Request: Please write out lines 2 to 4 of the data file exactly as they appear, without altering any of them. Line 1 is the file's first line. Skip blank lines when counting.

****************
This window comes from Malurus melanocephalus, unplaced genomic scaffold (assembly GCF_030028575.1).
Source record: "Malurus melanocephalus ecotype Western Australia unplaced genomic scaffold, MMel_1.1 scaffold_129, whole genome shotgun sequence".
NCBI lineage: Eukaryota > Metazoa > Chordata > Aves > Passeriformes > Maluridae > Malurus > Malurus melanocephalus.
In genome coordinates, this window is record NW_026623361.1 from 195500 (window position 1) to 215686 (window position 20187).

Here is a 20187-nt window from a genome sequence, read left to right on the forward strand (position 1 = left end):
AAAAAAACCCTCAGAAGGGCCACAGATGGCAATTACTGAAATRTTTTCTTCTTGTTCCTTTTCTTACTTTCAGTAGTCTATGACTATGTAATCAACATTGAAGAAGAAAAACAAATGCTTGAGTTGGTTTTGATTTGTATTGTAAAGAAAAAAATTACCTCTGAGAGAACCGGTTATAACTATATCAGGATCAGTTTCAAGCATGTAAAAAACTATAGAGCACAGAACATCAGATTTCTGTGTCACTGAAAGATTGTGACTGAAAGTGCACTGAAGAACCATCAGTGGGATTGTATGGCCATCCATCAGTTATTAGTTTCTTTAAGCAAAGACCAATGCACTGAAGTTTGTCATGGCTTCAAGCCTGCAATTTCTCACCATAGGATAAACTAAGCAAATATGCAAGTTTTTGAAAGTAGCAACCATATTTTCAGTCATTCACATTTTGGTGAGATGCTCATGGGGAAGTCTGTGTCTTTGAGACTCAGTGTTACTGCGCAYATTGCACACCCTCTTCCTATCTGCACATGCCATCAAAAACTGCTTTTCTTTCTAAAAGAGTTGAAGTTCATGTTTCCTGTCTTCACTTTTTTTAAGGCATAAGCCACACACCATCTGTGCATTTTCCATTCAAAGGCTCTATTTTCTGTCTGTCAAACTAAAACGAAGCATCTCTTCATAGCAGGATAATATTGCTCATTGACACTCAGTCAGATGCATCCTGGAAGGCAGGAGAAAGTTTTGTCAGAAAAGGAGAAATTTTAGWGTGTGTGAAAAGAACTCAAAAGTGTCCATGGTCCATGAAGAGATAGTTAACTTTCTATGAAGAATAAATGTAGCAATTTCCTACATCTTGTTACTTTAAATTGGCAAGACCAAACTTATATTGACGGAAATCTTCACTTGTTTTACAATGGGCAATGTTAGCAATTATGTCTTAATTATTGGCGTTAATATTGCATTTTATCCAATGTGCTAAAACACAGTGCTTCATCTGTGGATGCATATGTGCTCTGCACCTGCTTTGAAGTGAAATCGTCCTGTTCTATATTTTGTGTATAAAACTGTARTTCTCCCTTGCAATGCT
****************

Source record: "Malurus melanocephalus ecotype Western Australia unplaced genomic scaffold, MMel_1.1 scaffold_129, whole genome shotgun sequence".
NCBI lineage: Eukaryota > Metazoa > Chordata > Aves > Passeriformes > Maluridae > Malurus > Malurus melanocephalus.
In genome coordinates, this window is record NW_026623361.1 from 195500 (window position 1) to 215686 (window position 20187).